So what do we do? How can we support and validate “nervcited” without only focusing on the comfortable or the uncomfortable feelings?

Ask, Don’t Assume: On the cusp of a new experience, our children appreciate being asked about what is going on for them. Do not assume that anyone is feeling a certain way or that one child will feel the same way that your other child(ren) felt during the same transition period. Instead of “Aren’t you excited to go to kindergarten?” ask “What are you feeling about going to kindergarten?” Substituting “I bet you can’t wait to head off to Israel for the year—you’re so lucky!” with “Going to Israel for the year can bring about so many thoughts and emotions—what’s it like for you?” will give the child the opportunity to talk about all of their thoughts and emotions without being locked into any expectations.

Listen and Hear: Once the question is asked, really listen to the answer and sometimes, even when the question hasn’t been asked, you need to listen for cues and comments that show the mix of emotions that are brewing inside. Hear all of what the child has to say without discrediting any part of it. Ask clarifying questions to truly understand the mix of emotions that someone is going through. Expressing one’s emotions in a healthy environment, within the safety of your family and friends, will lead to a happy, well-adjusted adult.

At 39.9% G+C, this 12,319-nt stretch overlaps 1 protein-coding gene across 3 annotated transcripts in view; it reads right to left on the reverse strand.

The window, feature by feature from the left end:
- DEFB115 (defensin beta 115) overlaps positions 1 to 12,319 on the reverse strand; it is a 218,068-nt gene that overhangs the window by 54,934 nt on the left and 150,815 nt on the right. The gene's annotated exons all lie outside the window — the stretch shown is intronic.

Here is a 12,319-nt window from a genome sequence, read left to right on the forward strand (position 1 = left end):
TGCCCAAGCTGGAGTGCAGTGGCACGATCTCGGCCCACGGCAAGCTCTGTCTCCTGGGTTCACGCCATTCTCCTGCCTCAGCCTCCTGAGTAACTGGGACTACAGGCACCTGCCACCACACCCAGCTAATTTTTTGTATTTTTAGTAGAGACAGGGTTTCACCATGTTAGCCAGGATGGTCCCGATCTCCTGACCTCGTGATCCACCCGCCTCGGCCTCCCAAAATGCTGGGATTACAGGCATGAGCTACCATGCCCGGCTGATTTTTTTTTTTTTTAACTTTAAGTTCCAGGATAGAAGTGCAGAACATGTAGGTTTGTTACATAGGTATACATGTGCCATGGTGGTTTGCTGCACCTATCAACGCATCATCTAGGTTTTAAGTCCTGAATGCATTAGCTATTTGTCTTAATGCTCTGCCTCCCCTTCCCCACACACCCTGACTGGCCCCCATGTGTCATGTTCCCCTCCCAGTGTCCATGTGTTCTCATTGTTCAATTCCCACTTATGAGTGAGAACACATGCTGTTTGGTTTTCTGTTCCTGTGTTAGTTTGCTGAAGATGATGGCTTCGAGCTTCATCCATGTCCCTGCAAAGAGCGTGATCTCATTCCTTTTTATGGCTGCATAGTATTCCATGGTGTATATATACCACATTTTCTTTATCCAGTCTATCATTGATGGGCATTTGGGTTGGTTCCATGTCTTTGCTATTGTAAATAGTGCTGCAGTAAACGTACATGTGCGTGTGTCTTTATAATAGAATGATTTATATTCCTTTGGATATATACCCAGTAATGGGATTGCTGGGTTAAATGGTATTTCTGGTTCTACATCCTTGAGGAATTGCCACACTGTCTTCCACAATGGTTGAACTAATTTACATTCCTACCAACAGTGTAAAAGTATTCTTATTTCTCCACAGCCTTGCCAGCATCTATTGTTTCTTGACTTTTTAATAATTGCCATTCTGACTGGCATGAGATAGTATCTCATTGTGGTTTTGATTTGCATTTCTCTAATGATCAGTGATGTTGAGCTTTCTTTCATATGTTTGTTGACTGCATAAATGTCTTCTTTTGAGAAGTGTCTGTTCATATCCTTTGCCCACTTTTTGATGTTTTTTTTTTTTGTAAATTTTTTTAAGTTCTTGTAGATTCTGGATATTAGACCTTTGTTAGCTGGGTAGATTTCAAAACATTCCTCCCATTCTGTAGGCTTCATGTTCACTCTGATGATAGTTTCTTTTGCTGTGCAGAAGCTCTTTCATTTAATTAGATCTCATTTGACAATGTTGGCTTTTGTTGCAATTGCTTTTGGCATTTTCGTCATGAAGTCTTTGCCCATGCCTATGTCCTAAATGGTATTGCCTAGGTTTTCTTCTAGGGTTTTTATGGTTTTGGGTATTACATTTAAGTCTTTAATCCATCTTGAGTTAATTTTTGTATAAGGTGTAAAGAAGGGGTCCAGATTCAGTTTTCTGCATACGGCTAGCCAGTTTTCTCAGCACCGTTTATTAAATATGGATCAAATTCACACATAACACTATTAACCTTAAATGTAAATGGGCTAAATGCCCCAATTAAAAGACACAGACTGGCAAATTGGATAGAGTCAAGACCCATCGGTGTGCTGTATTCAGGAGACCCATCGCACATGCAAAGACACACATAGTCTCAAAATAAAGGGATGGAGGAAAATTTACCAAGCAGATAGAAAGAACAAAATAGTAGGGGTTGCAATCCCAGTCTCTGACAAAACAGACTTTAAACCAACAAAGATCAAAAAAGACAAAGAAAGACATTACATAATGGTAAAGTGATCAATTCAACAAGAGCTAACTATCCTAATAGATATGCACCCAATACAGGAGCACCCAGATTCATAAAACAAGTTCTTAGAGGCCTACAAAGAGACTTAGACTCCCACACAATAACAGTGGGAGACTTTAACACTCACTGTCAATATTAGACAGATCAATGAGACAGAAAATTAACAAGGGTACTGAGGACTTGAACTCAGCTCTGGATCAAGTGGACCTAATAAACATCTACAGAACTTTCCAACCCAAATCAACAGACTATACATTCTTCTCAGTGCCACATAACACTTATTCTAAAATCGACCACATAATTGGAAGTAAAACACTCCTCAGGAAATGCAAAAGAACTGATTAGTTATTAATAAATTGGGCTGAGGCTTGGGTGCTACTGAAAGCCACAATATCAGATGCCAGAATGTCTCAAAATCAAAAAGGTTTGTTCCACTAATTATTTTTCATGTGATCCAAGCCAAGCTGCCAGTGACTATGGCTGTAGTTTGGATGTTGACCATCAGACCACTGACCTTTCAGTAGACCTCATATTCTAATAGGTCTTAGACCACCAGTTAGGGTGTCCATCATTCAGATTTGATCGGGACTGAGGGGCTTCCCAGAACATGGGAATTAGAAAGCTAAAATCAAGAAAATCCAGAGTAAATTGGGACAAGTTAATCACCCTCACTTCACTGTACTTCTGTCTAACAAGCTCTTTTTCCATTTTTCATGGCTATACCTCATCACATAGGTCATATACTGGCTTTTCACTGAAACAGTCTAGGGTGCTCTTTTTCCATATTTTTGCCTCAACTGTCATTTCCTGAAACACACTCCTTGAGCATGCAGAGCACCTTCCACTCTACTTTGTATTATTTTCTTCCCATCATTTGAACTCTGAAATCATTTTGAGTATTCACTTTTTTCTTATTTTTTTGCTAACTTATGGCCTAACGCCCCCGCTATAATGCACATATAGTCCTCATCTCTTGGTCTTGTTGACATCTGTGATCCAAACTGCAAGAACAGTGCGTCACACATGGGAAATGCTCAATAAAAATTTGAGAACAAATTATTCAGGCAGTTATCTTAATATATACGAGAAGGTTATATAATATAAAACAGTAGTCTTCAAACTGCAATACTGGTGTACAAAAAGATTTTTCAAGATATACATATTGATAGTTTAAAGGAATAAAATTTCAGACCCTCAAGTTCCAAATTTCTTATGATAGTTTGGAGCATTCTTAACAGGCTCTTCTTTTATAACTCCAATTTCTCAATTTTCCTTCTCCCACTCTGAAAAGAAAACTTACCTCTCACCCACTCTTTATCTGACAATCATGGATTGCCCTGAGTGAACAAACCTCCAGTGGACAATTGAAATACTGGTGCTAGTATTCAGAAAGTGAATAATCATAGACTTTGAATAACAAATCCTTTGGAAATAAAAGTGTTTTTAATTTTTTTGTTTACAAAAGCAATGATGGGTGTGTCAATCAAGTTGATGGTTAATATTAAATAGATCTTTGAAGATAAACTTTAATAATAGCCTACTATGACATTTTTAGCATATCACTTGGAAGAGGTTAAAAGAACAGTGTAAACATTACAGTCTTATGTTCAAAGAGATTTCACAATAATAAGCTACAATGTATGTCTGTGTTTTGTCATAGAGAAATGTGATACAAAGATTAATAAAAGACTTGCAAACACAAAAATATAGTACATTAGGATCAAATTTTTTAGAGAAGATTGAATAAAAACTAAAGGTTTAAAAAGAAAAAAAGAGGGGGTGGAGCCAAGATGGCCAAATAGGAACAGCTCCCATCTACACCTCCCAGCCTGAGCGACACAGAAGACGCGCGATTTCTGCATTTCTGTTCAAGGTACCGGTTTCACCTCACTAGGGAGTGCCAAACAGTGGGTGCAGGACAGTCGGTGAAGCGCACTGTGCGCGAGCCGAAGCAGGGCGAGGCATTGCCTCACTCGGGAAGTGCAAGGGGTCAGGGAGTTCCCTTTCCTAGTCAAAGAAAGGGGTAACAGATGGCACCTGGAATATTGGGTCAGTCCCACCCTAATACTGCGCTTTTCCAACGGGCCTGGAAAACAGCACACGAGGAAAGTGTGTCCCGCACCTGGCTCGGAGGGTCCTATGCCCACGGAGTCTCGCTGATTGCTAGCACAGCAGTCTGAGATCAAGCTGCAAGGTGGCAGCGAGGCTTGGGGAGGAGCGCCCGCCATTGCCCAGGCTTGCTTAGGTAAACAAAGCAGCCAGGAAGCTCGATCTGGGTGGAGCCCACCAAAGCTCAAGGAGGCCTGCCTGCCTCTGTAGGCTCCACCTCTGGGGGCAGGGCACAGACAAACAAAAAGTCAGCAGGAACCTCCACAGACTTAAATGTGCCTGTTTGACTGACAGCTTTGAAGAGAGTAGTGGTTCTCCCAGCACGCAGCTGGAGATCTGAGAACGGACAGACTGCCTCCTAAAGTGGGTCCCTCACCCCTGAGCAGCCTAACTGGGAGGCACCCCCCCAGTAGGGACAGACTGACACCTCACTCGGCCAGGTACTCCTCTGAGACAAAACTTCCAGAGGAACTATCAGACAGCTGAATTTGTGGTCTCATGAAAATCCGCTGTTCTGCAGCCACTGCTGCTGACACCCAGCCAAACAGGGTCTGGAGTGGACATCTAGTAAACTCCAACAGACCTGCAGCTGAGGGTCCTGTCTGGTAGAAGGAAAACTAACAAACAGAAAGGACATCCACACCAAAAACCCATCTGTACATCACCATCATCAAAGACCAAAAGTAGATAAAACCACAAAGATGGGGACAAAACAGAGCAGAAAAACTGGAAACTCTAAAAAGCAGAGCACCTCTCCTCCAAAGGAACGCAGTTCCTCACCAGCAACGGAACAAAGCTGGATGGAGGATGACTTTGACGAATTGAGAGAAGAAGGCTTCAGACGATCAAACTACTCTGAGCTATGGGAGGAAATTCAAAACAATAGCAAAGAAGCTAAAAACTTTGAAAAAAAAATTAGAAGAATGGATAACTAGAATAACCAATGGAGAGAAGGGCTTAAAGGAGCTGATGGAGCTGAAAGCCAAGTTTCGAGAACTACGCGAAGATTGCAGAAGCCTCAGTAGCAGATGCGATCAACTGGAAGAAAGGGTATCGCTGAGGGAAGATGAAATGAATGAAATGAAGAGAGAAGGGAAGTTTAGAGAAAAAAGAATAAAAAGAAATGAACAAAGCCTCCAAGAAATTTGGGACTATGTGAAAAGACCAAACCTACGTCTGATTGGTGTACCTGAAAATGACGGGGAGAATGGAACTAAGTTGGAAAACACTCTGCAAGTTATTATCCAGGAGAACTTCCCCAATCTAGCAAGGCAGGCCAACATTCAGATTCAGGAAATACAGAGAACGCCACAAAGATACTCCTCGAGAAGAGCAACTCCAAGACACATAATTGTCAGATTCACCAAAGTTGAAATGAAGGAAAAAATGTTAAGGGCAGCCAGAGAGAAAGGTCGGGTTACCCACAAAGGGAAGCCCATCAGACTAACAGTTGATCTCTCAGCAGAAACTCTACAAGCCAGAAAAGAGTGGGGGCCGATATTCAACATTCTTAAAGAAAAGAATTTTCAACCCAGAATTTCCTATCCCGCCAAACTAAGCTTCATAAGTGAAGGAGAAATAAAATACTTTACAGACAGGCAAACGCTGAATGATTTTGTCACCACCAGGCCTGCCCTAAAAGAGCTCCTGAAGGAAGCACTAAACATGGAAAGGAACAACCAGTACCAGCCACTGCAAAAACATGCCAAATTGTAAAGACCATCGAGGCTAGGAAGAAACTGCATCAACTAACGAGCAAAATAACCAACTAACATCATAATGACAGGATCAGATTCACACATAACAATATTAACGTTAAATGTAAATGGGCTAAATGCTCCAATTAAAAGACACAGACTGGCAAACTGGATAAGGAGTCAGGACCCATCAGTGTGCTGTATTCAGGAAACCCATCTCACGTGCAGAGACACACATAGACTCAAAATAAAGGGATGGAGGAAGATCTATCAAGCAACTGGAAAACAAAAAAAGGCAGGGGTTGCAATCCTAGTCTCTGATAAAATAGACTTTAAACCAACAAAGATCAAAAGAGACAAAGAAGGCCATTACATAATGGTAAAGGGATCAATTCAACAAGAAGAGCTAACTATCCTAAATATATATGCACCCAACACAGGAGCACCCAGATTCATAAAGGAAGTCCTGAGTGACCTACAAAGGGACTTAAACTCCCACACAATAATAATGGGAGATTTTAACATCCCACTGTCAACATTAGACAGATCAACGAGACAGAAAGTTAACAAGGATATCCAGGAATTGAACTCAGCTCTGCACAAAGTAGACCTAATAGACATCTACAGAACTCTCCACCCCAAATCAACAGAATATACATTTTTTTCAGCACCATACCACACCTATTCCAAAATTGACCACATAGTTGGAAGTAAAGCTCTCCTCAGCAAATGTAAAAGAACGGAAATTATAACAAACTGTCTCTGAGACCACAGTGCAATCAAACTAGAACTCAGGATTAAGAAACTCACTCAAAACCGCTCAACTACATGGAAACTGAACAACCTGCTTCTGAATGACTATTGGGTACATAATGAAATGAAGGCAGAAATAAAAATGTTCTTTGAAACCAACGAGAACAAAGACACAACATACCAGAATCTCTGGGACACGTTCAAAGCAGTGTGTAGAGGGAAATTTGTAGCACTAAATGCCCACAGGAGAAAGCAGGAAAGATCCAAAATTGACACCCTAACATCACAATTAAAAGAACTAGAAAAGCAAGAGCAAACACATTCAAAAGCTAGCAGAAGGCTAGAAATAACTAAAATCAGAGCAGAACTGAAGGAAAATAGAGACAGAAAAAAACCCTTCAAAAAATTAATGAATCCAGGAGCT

Validate Nervcited: People know emotions, but since this is a new (made up) one, you may need to explain the emotional mashup between excited and nervous. By explaining it and discussing how common it is, you are validating something that could have otherwise been very confusing and hard to deal with. Naming “nervcited” and defining it is often the first step to dealing with both emotions and getting through the situation in a healthy way.

It’s Not About You: Being there for someone else means letting go of your preconceived notions on any given topic. The parent who loved his high school experience and expects his child to be as excited as he remembers being must keep in mind that his child may one day also love high school with that same fervor or may not, but either way the beginning can be nervciting. Be in tune with your own emotions relating to the new experience and mentally set them aside so that you can be totally present for the person currently going through it.

Nervcited doesn’t only exist before school and camp. It’s an emotion that creeps up before a new job, when getting married, in the months of pregnancy, and so many more times. Adding nervcited to your list of possible emotions will help pinpoint a feeling that is a mix of comfortable and uncomfortable.Try it out today—I can’t wait to hear people using it like I do!


Tamar Sheffey, LCSW is the director of guidance at Yeshiva University High School for Boys (MTA). She is a member of the OHEL Zachter Family National Trauma Center Response Team and has a private practice in Teaneck. Tamar can be reached at [email protected].